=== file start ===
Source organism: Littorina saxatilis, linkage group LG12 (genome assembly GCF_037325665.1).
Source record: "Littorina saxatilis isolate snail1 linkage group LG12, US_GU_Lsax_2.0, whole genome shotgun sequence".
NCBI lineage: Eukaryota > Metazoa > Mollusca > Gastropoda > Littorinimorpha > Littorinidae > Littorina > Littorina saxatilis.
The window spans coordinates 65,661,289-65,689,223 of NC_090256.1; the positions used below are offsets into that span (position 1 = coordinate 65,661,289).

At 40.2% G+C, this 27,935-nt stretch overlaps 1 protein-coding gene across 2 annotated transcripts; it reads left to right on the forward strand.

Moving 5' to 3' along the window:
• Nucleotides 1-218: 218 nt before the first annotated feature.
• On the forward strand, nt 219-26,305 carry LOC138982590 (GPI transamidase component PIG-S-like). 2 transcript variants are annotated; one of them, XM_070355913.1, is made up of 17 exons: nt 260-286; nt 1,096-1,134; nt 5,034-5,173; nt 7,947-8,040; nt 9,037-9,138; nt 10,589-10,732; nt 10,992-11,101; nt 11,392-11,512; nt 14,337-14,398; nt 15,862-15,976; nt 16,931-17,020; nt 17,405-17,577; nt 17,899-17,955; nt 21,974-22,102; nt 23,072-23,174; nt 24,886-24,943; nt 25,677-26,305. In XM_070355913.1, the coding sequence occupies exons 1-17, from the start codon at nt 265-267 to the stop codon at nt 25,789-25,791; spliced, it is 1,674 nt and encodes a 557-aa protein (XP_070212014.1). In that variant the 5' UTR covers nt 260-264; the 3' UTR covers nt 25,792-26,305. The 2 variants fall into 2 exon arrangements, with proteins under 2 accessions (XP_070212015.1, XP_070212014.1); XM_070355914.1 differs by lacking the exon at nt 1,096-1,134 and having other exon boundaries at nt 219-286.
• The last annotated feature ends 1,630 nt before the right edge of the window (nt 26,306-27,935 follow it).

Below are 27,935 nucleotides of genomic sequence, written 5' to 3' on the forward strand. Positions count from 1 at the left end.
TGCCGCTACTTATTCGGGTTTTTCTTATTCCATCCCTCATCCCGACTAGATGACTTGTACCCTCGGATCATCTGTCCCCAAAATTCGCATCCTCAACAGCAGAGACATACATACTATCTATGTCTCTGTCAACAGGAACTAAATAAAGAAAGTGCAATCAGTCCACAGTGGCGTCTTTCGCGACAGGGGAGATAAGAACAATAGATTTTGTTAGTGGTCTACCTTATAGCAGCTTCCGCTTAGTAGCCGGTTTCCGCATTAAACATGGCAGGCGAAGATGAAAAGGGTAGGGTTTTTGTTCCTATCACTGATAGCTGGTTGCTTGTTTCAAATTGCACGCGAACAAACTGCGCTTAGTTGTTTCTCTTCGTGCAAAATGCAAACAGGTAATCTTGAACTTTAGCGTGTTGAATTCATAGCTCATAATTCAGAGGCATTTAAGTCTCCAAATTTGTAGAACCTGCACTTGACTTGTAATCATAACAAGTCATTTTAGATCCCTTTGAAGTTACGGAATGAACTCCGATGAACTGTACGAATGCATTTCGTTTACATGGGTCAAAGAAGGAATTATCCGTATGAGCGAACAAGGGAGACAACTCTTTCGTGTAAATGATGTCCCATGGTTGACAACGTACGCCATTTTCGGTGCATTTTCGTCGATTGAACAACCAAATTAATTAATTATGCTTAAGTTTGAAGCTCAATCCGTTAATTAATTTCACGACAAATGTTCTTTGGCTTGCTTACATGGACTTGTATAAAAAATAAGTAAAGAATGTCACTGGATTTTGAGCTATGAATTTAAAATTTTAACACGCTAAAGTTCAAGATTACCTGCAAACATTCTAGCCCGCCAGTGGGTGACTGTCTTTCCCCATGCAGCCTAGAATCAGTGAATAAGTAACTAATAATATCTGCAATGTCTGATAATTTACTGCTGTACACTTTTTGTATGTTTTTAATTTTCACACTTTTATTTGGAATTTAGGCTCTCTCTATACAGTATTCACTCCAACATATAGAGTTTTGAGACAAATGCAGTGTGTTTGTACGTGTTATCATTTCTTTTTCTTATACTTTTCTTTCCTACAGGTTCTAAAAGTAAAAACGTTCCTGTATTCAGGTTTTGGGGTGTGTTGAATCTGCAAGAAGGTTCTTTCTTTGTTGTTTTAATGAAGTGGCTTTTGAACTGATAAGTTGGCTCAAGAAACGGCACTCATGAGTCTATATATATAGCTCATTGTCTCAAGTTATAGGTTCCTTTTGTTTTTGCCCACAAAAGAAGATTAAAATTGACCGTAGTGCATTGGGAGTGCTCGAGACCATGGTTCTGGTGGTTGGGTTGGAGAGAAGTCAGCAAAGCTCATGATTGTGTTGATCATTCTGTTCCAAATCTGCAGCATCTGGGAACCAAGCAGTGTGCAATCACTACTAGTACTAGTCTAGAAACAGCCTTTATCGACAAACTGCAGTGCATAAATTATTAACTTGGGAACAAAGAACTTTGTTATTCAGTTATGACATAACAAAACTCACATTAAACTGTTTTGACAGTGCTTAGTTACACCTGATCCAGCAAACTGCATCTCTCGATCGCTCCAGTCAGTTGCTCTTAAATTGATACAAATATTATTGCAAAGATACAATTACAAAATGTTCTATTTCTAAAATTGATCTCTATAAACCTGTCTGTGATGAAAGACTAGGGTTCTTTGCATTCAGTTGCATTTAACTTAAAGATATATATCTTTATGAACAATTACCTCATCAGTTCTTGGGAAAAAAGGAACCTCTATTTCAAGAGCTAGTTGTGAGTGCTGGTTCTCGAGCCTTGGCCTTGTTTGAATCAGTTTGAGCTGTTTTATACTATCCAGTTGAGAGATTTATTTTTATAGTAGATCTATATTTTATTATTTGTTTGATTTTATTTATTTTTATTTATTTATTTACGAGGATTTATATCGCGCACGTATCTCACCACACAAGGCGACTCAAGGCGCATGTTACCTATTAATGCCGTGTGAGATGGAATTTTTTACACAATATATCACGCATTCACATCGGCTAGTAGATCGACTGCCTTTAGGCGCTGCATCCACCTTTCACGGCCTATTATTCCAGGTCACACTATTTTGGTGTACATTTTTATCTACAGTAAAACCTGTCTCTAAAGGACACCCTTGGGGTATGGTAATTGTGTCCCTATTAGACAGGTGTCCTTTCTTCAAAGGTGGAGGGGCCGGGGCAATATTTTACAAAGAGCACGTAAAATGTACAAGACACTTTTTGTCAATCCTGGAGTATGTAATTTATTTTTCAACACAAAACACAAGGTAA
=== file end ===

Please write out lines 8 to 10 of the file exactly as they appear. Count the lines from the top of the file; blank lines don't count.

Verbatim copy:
• On the forward strand, nt 219-26,305 carry LOC138982590 (GPI transamidase component PIG-S-like). 2 transcript variants are annotated; one of them, XM_070355913.1, is made up of 17 exons: nt 260-286; nt 1,096-1,134; nt 5,034-5,173; nt 7,947-8,040; nt 9,037-9,138; nt 10,589-10,732; nt 10,992-11,101; nt 11,392-11,512; nt 14,337-14,398; nt 15,862-15,976; nt 16,931-17,020; nt 17,405-17,577; nt 17,899-17,955; nt 21,974-22,102; nt 23,072-23,174; nt 24,886-24,943; nt 25,677-26,305. In XM_070355913.1, the coding sequence occupies exons 1-17, from the start codon at nt 265-267 to the stop codon at nt 25,789-25,791; spliced, it is 1,674 nt and encodes a 557-aa protein (XP_070212014.1). In that variant the 5' UTR covers nt 260-264; the 3' UTR covers nt 25,792-26,305. The 2 variants fall into 2 exon arrangements, with proteins under 2 accessions (XP_070212015.1, XP_070212014.1); XM_070355914.1 differs by lacking the exon at nt 1,096-1,134 and having other exon boundaries at nt 219-286.
• The last annotated feature ends 1,630 nt before the right edge of the window (nt 26,306-27,935 follow it).

Below are 27,935 nucleotides of genomic sequence, written 5' to 3' on the forward strand. Positions count from 1 at the left end.